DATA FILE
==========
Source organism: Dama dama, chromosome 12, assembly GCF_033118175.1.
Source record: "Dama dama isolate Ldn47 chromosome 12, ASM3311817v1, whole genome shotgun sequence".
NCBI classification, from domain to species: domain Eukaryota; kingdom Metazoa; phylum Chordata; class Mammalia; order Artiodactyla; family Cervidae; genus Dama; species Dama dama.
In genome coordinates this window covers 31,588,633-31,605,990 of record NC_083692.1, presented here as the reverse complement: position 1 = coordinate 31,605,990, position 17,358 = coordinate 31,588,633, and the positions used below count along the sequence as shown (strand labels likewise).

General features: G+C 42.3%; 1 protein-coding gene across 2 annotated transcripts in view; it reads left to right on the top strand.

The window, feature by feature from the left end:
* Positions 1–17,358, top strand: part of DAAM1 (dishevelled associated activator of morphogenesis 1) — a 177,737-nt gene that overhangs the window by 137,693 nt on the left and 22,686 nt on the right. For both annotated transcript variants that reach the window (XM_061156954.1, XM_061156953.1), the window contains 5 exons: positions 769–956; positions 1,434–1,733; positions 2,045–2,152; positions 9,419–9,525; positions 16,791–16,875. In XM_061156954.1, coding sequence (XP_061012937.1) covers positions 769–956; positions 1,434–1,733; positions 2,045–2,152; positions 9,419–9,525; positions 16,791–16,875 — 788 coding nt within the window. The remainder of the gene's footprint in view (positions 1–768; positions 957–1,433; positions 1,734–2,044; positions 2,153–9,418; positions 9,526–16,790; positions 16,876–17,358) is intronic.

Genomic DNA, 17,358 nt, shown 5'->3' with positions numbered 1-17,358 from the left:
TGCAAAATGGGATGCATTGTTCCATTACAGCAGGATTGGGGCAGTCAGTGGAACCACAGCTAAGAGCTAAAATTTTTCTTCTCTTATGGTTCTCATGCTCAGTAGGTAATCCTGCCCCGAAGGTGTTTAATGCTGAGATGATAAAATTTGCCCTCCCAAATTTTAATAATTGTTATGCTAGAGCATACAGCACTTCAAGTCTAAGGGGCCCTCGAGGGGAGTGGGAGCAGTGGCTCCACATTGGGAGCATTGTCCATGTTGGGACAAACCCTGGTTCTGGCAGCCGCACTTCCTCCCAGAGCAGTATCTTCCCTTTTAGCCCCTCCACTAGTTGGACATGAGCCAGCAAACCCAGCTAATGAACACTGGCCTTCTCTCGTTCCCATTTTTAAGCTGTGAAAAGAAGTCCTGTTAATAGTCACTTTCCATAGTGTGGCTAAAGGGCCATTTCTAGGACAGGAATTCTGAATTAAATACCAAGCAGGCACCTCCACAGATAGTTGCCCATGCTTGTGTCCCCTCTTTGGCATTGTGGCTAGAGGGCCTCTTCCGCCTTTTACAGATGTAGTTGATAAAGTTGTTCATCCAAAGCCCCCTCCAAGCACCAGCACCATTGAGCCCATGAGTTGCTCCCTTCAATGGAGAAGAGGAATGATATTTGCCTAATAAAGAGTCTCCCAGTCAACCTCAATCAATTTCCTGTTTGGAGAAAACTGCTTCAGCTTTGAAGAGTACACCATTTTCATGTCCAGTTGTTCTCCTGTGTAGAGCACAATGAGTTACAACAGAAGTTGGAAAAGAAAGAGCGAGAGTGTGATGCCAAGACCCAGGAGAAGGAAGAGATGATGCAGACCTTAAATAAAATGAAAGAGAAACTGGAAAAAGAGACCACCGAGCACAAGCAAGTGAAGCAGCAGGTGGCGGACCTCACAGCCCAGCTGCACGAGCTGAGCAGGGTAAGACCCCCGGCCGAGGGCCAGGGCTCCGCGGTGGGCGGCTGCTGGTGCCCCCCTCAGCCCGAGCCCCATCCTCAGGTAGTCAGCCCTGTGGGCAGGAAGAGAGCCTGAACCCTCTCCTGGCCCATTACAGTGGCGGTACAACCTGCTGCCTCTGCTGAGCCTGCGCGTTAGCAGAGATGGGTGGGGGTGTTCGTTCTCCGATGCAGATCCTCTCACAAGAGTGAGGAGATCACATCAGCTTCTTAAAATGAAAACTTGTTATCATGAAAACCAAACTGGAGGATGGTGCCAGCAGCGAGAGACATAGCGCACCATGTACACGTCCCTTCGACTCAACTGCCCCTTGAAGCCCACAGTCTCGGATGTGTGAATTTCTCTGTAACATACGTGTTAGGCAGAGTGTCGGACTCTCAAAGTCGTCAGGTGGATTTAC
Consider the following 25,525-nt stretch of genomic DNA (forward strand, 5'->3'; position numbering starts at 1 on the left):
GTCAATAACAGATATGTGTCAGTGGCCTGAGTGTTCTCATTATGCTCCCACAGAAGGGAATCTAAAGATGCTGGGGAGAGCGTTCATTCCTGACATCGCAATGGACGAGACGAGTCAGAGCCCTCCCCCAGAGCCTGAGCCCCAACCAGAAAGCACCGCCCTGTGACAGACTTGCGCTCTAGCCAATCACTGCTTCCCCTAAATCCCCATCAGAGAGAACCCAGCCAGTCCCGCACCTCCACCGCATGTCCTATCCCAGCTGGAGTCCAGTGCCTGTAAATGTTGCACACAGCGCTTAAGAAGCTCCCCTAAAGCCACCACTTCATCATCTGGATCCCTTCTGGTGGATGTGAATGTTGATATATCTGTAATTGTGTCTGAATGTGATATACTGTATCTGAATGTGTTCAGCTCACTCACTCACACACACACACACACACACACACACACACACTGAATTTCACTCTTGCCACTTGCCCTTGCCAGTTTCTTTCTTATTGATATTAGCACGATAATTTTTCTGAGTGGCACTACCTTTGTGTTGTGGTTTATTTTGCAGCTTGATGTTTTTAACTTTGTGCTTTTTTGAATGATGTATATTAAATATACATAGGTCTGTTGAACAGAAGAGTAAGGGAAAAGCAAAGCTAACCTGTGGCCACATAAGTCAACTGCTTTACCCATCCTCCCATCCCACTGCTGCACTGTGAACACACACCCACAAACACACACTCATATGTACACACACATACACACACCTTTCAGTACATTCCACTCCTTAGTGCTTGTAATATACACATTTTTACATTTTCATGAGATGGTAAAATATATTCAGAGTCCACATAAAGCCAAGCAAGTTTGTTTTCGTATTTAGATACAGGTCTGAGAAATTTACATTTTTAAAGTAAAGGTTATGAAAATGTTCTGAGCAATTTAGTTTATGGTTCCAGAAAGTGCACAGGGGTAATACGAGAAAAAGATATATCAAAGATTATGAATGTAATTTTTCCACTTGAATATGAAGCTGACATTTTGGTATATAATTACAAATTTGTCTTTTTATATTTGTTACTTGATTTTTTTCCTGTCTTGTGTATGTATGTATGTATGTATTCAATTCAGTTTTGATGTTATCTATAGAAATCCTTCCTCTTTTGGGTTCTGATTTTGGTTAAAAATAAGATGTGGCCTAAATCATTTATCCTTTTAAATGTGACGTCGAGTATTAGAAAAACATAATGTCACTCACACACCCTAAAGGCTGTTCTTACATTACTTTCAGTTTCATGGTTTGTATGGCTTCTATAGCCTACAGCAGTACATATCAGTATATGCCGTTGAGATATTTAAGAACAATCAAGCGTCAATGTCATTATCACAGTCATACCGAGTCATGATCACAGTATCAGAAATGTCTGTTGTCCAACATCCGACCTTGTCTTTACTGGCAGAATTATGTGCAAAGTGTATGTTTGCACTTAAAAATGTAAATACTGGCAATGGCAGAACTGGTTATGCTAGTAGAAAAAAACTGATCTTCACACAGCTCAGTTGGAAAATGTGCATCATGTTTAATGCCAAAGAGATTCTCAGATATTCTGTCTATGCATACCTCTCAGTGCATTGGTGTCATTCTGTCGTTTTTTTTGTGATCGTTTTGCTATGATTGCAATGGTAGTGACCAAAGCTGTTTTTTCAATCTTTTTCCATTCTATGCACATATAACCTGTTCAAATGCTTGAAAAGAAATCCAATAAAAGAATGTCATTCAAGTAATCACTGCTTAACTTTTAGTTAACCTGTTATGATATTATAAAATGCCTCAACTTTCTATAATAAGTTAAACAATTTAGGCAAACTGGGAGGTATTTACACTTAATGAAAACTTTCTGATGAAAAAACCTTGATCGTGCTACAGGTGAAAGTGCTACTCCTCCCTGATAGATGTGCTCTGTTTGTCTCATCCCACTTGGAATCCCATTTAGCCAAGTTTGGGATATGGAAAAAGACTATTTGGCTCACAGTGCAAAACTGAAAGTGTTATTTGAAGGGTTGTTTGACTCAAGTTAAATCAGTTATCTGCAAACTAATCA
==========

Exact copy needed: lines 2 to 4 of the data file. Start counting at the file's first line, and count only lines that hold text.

Source record: "Dama dama isolate Ldn47 chromosome 12, ASM3311817v1, whole genome shotgun sequence".
NCBI classification, from domain to species: domain Eukaryota; kingdom Metazoa; phylum Chordata; class Mammalia; order Artiodactyla; family Cervidae; genus Dama; species Dama dama.
In genome coordinates this window covers 31,588,633-31,605,990 of record NC_083692.1, presented here as the reverse complement: position 1 = coordinate 31,605,990, position 17,358 = coordinate 31,588,633, and the positions used below count along the sequence as shown (strand labels likewise).